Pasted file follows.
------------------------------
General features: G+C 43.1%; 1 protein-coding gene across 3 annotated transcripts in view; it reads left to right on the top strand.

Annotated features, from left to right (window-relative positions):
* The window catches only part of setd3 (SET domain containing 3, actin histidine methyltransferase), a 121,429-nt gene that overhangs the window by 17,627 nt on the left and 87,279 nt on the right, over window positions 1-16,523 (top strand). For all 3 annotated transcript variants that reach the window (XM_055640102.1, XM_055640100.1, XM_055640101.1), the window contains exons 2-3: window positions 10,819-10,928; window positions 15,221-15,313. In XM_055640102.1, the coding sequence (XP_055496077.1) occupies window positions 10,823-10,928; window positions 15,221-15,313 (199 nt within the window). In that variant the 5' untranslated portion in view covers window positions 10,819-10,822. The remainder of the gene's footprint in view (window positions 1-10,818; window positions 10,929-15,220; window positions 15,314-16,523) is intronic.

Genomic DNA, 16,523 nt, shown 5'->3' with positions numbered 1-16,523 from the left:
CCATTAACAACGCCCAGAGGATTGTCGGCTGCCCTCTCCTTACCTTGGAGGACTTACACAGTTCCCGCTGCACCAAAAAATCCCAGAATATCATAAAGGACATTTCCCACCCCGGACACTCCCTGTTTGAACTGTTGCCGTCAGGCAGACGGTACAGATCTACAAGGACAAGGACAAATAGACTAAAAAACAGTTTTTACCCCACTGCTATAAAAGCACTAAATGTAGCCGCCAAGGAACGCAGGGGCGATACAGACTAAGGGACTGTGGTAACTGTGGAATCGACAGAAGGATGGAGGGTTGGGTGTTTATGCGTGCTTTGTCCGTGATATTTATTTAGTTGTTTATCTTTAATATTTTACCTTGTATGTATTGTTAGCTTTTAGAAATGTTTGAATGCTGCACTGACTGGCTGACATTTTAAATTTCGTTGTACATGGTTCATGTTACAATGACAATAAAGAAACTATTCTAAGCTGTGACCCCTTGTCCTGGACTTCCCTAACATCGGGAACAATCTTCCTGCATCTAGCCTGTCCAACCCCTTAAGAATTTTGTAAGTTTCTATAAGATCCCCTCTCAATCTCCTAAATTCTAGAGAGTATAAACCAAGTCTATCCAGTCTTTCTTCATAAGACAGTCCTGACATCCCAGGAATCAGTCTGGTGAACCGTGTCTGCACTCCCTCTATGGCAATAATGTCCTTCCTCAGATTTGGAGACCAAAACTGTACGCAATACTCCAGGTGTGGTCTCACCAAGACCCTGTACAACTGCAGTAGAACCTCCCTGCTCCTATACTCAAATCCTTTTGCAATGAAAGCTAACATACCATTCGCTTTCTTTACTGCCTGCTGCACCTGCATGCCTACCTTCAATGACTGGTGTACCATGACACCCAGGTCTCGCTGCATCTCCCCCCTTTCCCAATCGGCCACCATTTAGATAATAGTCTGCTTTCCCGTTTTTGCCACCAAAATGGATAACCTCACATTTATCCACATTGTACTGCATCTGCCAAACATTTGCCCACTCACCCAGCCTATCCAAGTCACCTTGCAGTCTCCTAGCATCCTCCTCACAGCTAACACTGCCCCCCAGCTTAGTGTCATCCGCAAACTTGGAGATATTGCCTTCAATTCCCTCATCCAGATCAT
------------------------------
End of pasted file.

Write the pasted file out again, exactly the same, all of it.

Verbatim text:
General features: G+C 43.1%; 1 protein-coding gene across 3 annotated transcripts in view; it reads left to right on the top strand.

Annotated features, from left to right (window-relative positions):
* The window catches only part of setd3 (SET domain containing 3, actin histidine methyltransferase), a 121,429-nt gene that overhangs the window by 17,627 nt on the left and 87,279 nt on the right, over window positions 1-16,523 (top strand). For all 3 annotated transcript variants that reach the window (XM_055640102.1, XM_055640100.1, XM_055640101.1), the window contains exons 2-3: window positions 10,819-10,928; window positions 15,221-15,313. In XM_055640102.1, the coding sequence (XP_055496077.1) occupies window positions 10,823-10,928; window positions 15,221-15,313 (199 nt within the window). In that variant the 5' untranslated portion in view covers window positions 10,819-10,822. The remainder of the gene's footprint in view (window positions 1-10,818; window positions 10,929-15,220; window positions 15,314-16,523) is intronic.

Genomic DNA, 16,523 nt, shown 5'->3' with positions numbered 1-16,523 from the left:
CCATTAACAACGCCCAGAGGATTGTCGGCTGCCCTCTCCTTACCTTGGAGGACTTACACAGTTCCCGCTGCACCAAAAAATCCCAGAATATCATAAAGGACATTTCCCACCCCGGACACTCCCTGTTTGAACTGTTGCCGTCAGGCAGACGGTACAGATCTACAAGGACAAGGACAAATAGACTAAAAAACAGTTTTTACCCCACTGCTATAAAAGCACTAAATGTAGCCGCCAAGGAACGCAGGGGCGATACAGACTAAGGGACTGTGGTAACTGTGGAATCGACAGAAGGATGGAGGGTTGGGTGTTTATGCGTGCTTTGTCCGTGATATTTATTTAGTTGTTTATCTTTAATATTTTACCTTGTATGTATTGTTAGCTTTTAGAAATGTTTGAATGCTGCACTGACTGGCTGACATTTTAAATTTCGTTGTACATGGTTCATGTTACAATGACAATAAAGAAACTATTCTAAGCTGTGACCCCTTGTCCTGGACTTCCCTAACATCGGGAACAATCTTCCTGCATCTAGCCTGTCCAACCCCTTAAGAATTTTGTAAGTTTCTATAAGATCCCCTCTCAATCTCCTAAATTCTAGAGAGTATAAACCAAGTCTATCCAGTCTTTCTTCATAAGACAGTCCTGACATCCCAGGAATCAGTCTGGTGAACCGTGTCTGCACTCCCTCTATGGCAATAATGTCCTTCCTCAGATTTGGAGACCAAAACTGTACGCAATACTCCAGGTGTGGTCTCACCAAGACCCTGTACAACTGCAGTAGAACCTCCCTGCTCCTATACTCAAATCCTTTTGCAATGAAAGCTAACATACCATTCGCTTTCTTTACTGCCTGCTGCACCTGCATGCCTACCTTCAATGACTGGTGTACCATGACACCCAGGTCTCGCTGCATCTCCCCCCTTTCCCAATCGGCCACCATTTAGATAATAGTCTGCTTTCCCGTTTTTGCCACCAAAATGGATAACCTCACATTTATCCACATTGTACTGCATCTGCCAAACATTTGCCCACTCACCCAGCCTATCCAAGTCACCTTGCAGTCTCCTAGCATCCTCCTCACAGCTAACACTGCCCCCCAGCTTAGTGTCATCCGCAAACTTGGAGATATTGCCTTCAATTCCCTCATCCAGATCAT